Keyword: Animal Communication; Language
Link ID: 25829 - Posted: 01.01.2019

Ewen Callaway No human has the brain of a Neanderthal — but some have hints of its shape. The brain shape of some people with European ancestry is influenced by Neanderthal DNA acquired through interbreeding tens of thousands of years ago, researchers report on 13 December in Current Biology1. These DNA variants seem to affect the expression of two genes in such a way as to make the brains of some humans slightly less round, and more like the Neanderthals’ elongated brains. “It’s a really subtle shift in the overall roundedness,” says team member Philipp Gunz, a palaeoanthropologist at the Max Planck Institute for Evolutionary Anthropology in Leipzig, Germany. “I don’t think you would see it with your naked eye. These are not people that would look Neanderthal-like.” The Neanderthal DNA variants alter gene expression in brain regions involved in planning, coordination and learning of movements. These faculties are used in speech and language, but there is no indication that the Neanderthal DNA affects cognition in modern humans. Instead, the researchers say, their discovery points to biological changes that might have endowed the human brain with its distinct shape. Earlier this year, Gunz and two colleagues determined that the rounded brain shape of modern humans evolved gradually, reaching its current appearance between 35,000 and 100,000 years ago2. The earliest human fossils from across Africa, dating to around 200,000–300,000 years ago, have large yet elongated brains. “There really is something going on in the brain that changes over time in the Homo sapiens lineage,” says Gunz. © 2018 Springer Nature Publishing AG

Keyword: Evolution; Development of the Brain
Link ID: 25787 - Posted: 12.15.2018

By Ryan Dalton You might be forgiven for having never heard of the NotPetya cyberattack. It didn’t clear out your bank account, or share your social media passwords, or influence an election. But it was one of the most costly and damaging cyberattacks in history, for what it did target: shipping through ports. By the time the engineers at Maersk realized that their computers were infected with a virus, it was too late: worldwide shipping would grind to a halt for days. Imagine a similar situation, in which the target was another port: the synapse, the specialized port of communication between neurons. Much of our ability to learn and remember comes down to the behavior of synapses. What would happen then, if one neuron infected another with malware? Ports and synapses both run on rules, meant to ensure that their cargo can be exchanged not only quickly and reliably, but also adaptably, so that they can quickly adjust to current conditions and demands. This ‘synaptic plasticity’, is fundamental to the ability of animals to learn, and without it we would no more be able to tie our shoes than to remember our own names. Just as shipping rules are determined by treaties and laws, the rules of synaptic plasticity are written into a multitude of genes in our DNA. For example, one gene might be involved in turning up the volume on one side of the synapse, while another gene might ask the other side of the synapse to turn up the gain. Studying the function of these genes has been one of the core approaches to understanding what it is, at the microscopic level, to learn and to remember. © 2018 Scientific American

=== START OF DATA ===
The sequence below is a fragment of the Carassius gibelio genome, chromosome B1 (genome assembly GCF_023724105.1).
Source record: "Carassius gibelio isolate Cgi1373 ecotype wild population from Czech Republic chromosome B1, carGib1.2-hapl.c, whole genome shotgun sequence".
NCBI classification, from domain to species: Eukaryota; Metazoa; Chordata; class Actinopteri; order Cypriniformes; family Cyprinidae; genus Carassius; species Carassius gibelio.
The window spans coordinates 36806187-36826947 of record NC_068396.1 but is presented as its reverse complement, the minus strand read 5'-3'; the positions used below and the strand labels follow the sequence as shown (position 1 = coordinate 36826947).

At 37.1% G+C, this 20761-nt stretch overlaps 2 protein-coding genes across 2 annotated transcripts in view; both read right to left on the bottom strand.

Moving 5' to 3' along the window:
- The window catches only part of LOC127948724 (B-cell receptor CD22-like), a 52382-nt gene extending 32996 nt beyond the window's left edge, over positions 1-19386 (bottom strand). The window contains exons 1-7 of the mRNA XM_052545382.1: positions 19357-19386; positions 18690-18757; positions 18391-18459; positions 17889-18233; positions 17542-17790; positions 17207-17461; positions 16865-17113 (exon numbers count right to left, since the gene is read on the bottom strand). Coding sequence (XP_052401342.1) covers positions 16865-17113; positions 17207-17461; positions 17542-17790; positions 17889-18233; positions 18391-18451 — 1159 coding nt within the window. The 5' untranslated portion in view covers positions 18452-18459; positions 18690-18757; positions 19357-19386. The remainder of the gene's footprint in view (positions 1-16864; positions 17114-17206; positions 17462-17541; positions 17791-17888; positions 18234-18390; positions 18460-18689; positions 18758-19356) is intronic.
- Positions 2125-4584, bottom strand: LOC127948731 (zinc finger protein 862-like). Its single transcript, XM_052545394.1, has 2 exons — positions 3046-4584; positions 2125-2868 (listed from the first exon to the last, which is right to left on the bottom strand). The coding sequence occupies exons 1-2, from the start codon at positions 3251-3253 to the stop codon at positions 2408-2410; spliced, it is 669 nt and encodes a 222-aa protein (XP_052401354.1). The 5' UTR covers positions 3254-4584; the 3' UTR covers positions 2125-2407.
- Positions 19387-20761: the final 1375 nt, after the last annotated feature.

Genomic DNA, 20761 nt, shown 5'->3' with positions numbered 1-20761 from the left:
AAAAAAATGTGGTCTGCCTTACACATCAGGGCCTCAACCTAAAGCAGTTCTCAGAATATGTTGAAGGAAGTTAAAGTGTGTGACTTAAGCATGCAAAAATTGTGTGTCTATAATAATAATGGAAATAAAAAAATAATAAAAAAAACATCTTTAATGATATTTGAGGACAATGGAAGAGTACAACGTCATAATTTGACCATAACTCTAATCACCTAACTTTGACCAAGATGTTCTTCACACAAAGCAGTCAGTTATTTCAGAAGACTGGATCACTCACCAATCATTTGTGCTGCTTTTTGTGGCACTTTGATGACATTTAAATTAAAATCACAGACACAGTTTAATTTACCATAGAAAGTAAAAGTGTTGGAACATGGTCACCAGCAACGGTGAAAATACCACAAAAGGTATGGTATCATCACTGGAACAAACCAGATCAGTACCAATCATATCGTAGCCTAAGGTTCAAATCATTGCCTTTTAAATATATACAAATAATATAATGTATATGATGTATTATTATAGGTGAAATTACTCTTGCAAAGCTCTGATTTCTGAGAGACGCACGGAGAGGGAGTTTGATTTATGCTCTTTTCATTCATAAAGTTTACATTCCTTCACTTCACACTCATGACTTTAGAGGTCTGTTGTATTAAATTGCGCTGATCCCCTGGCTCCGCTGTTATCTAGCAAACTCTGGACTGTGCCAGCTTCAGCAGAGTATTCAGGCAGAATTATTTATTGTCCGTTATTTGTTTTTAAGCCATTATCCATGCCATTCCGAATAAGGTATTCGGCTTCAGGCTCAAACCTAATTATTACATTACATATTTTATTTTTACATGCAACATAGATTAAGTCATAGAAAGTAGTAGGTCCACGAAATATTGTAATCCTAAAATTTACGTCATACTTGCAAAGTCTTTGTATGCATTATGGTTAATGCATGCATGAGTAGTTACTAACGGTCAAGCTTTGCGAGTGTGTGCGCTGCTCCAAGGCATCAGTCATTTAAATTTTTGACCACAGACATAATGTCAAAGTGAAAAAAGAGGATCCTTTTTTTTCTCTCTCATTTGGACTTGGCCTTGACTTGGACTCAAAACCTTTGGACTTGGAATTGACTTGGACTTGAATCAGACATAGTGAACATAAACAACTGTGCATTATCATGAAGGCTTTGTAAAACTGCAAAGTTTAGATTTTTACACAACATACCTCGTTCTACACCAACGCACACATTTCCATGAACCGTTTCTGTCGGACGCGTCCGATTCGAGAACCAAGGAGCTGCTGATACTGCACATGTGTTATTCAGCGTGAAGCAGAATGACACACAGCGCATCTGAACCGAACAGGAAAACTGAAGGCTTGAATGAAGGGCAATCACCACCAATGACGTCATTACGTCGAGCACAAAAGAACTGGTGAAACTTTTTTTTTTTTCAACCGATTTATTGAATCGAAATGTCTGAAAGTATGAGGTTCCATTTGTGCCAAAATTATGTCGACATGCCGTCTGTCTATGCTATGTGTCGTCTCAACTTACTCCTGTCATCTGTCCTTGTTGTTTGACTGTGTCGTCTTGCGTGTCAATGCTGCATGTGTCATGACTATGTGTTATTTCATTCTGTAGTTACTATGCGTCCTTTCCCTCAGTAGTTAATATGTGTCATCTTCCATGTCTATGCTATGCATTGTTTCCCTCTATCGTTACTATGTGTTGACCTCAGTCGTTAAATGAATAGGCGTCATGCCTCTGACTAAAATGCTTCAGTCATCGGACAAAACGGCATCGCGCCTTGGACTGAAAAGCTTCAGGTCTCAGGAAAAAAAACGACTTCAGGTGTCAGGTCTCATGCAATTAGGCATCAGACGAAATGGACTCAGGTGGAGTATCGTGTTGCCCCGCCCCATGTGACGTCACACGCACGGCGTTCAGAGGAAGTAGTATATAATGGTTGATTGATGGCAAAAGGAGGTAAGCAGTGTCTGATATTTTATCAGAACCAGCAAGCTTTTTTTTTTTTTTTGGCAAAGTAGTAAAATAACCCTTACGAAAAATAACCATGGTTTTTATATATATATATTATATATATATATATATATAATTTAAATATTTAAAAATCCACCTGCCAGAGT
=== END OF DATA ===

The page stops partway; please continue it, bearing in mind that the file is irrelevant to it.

Keyword: Learning & Memory; Intelligence
Link ID: 25782 - Posted: 12.12.2018

Bruce Bower A nearly complete hominid skeleton known as Little Foot has finally been largely freed from the stony shell in which it was discovered in a South African cave more than 20 years ago. And in the first formal analyses of the fossils, researchers say the 3.67-million-year-old Little Foot belonged to its own species. In four papers posted online at bioRxiv.org between November 29 and December 5, paleoanthropologist Ronald Clarke of the University of the Witwatersrand in Johannesburg and colleagues assign Little Foot to a previously proposed species, Australopithecus prometheus, that has failed to gain traction among many researchers. Clarke has held that controversial view for more than a decade (SN: 5/2/15, p. 8). He found the first of Little Foot’s remains in a storage box of fossils from a site called Sterkfontein in 1994. Excavations of the rest of the skeleton began in 1997. Many other researchers, however, regard Little Foot as an early member of a hominid species called Australopithecus africanus. Anthropologist Raymond Dart first identified A. africanus in 1924 from an ancient youngster’s skull called the Taung Child. Hundreds of A. africanus fossils have since been found in South African caves, including Sterkfontein. One of those caves, Makapansgat, produced a partial braincase that Dart assigned to A. prometheus in 1948. But Dart dropped that label after 1955, assigning the braincase and another Makapansgat fossil to A. africanus. |© Society for Science & the Public 2000 - 2018.